How to Find and Use Genealogical Documents
In this article, you will find:
- The Paper Chase
- Ten Tips Before You Begin Your Search
The Paper Chase
How to Find and Use Genealogical DocumentsBrought to you in association with The Ellis Island Foundation.
You might have always wondered about your grandparents what were their names? Had they ever come to America? You can ask your family these questions, but they might not know the answers. We will explain how to use public documents to gather more information about your ancestors.
Facts about your family are just sitting on shelves and in file cabinets and desk drawers, waiting for you to find them. As a genealogist, one of your jobs will be figuring out how to get at those facts.
There are hundreds of places where information about your family may be found, because from the moment your ancestors set foot in America, someone was writing down their names. Did they arrive on a ship, by bus, or by plane? There's probably a record of it somewhere. Did they get married, divorced, have children, die? Forms had to be filled out, and those forms are on file in some office. Did they apply for American citizenship, a passport, social security? Did they ever vote? Somewhere in the United States, there are records of all of that. And the information on these records can help you find out a great deal about the people in your past.
The most important documents for genealogists are:
- Vital records (birth, marriage, and death certificates)
- Religious records
- Cemetery records
- Census forms
- Citizenship papers
- Passenger ship lists
- Military records
- Other records like school records, deeds, and wills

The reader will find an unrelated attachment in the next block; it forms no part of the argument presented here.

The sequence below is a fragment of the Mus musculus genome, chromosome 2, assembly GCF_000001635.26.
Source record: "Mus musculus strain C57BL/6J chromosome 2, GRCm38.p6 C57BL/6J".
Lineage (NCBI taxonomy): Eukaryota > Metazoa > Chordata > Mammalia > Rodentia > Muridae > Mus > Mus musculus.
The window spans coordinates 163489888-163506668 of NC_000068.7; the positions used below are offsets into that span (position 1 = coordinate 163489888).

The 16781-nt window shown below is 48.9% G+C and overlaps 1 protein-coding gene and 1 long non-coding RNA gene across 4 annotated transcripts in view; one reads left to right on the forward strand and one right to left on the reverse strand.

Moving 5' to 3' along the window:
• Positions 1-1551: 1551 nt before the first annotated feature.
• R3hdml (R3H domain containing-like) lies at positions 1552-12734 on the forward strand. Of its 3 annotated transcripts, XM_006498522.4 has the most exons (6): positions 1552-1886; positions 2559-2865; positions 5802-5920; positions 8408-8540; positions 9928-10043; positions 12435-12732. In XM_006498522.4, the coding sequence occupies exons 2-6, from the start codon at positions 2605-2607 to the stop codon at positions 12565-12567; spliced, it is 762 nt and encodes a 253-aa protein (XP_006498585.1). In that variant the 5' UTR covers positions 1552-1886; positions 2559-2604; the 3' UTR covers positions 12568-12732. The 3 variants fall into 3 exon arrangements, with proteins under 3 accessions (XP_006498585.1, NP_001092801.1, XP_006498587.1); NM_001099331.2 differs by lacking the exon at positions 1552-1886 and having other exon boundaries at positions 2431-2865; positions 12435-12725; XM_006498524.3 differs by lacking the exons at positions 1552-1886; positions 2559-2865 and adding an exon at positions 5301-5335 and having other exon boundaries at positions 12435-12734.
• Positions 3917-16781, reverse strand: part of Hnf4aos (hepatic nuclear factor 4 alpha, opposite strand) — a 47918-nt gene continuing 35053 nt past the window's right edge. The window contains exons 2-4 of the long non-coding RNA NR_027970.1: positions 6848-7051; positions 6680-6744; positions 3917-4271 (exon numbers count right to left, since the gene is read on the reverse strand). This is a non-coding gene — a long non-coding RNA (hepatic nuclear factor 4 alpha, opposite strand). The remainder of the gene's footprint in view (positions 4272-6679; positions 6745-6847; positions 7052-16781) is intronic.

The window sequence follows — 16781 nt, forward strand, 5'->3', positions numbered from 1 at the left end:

You'll want to track down these records because they often have information that no one remembers. A copy of your grandmother's birth certificate, for example, might tell you about her parents your great-grandparents that grandma herself has forgotten. A copy of a long-gone ancestor's marriage license may hold clues to relatives even further back.
You will find these documents by writing to, or visiting, records centers, libraries, archives, government offices, and courthouses. In some cases, you will be able to look at the documents yourself; in other cases, you will have to pay a small fee and let other people look for you.
This process is called a "document search." You'll be surprised at how many different kinds of documents there are, and how many places you may have to search to find the ones you're looking for. Some of the records may be photocopied or on microfilm. Other places may have the original paper, signed by your ancestor, and it may be 100 or more years old.
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